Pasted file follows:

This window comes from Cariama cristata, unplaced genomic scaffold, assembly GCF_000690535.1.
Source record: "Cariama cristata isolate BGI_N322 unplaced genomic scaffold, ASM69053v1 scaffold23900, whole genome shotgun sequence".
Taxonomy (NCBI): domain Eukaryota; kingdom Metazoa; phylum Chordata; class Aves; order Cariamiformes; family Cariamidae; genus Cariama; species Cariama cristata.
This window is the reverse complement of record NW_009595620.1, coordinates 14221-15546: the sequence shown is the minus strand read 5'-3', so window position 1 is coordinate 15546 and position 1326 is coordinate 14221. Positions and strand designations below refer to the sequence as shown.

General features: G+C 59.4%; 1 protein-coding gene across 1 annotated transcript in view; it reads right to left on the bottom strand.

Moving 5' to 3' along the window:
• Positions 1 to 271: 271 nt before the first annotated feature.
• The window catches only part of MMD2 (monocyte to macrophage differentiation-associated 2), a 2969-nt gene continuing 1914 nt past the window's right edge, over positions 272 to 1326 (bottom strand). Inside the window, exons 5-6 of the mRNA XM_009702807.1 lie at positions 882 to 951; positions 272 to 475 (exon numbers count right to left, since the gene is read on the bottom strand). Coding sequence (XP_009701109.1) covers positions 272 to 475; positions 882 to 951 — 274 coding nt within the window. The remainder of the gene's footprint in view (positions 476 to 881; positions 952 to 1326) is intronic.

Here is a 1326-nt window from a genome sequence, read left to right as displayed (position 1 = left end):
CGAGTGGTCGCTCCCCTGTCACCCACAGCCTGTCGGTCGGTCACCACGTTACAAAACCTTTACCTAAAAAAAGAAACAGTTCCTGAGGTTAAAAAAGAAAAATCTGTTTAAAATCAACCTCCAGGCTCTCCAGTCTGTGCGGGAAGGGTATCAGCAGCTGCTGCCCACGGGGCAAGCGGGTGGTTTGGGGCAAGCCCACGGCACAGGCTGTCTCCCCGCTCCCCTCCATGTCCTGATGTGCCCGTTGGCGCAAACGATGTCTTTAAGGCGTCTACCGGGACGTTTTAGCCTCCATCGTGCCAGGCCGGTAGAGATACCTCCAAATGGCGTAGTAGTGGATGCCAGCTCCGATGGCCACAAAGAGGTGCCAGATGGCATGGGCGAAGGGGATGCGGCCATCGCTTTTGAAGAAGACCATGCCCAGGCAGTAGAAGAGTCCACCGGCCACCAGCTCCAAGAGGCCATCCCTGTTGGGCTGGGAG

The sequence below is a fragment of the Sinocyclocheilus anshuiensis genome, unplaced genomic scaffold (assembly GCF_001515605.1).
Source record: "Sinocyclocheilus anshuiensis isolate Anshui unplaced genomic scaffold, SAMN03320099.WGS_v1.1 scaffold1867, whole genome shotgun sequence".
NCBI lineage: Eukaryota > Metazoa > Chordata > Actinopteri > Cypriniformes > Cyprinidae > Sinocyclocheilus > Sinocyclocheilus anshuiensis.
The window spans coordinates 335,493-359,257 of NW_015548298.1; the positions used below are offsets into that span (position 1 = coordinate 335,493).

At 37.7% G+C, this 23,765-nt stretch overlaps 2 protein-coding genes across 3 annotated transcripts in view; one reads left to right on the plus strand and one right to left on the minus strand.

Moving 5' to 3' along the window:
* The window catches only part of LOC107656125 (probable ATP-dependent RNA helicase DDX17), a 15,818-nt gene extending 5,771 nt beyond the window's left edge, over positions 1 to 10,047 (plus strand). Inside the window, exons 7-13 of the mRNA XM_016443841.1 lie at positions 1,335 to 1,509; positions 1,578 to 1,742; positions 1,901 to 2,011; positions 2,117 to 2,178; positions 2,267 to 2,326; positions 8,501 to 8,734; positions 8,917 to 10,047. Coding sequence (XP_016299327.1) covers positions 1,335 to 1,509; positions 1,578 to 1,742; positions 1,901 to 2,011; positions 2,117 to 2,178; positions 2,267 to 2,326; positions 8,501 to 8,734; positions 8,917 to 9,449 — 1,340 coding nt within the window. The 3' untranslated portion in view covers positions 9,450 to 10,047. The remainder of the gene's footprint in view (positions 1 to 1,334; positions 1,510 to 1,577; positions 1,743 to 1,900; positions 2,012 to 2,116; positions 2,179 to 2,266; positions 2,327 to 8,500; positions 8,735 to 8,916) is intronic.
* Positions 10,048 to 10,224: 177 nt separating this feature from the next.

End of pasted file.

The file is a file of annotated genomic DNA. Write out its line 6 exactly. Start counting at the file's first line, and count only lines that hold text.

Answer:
Moving 5' to 3' along the window: